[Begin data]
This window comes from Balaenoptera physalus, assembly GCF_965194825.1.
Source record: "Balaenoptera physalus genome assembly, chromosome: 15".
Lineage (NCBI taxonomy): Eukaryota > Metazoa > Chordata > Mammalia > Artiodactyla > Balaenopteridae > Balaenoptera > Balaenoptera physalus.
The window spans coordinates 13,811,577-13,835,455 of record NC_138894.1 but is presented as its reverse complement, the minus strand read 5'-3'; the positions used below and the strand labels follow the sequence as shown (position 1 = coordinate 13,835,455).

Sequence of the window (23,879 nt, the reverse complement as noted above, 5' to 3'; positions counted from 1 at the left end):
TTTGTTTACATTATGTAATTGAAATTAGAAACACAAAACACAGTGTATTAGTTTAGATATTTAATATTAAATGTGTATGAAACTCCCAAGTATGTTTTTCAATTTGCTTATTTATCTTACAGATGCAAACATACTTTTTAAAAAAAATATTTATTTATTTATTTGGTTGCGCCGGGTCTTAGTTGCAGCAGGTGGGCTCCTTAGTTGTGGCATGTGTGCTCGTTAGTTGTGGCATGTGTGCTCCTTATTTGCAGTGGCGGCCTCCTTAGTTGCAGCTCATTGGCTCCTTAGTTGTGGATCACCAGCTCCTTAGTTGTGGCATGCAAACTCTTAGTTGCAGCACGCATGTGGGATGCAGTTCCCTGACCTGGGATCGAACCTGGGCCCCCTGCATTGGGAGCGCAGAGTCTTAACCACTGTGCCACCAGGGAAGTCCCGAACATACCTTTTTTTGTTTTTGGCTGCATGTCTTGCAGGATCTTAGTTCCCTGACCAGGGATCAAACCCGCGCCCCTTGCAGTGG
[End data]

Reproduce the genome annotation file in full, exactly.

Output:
This window comes from Balaenoptera physalus, assembly GCF_965194825.1.
Source record: "Balaenoptera physalus genome assembly, chromosome: 15".
Lineage (NCBI taxonomy): Eukaryota > Metazoa > Chordata > Mammalia > Artiodactyla > Balaenopteridae > Balaenoptera > Balaenoptera physalus.
The window spans coordinates 13,811,577-13,835,455 of record NC_138894.1 but is presented as its reverse complement, the minus strand read 5'-3'; the positions used below and the strand labels follow the sequence as shown (position 1 = coordinate 13,835,455).

Sequence of the window (23,879 nt, the reverse complement as noted above, 5' to 3'; positions counted from 1 at the left end):
TTTGTTTACATTATGTAATTGAAATTAGAAACACAAAACACAGTGTATTAGTTTAGATATTTAATATTAAATGTGTATGAAACTCCCAAGTATGTTTTTCAATTTGCTTATTTATCTTACAGATGCAAACATACTTTTTAAAAAAAATATTTATTTATTTATTTGGTTGCGCCGGGTCTTAGTTGCAGCAGGTGGGCTCCTTAGTTGTGGCATGTGTGCTCGTTAGTTGTGGCATGTGTGCTCCTTATTTGCAGTGGCGGCCTCCTTAGTTGCAGCTCATTGGCTCCTTAGTTGTGGATCACCAGCTCCTTAGTTGTGGCATGCAAACTCTTAGTTGCAGCACGCATGTGGGATGCAGTTCCCTGACCTGGGATCGAACCTGGGCCCCCTGCATTGGGAGCGCAGAGTCTTAACCACTGTGCCACCAGGGAAGTCCCGAACATACCTTTTTTTGTTTTTGGCTGCATGTCTTGCAGGATCTTAGTTCCCTGACCAGGGATCAAACCCGCGCCCCTTGCAGTGG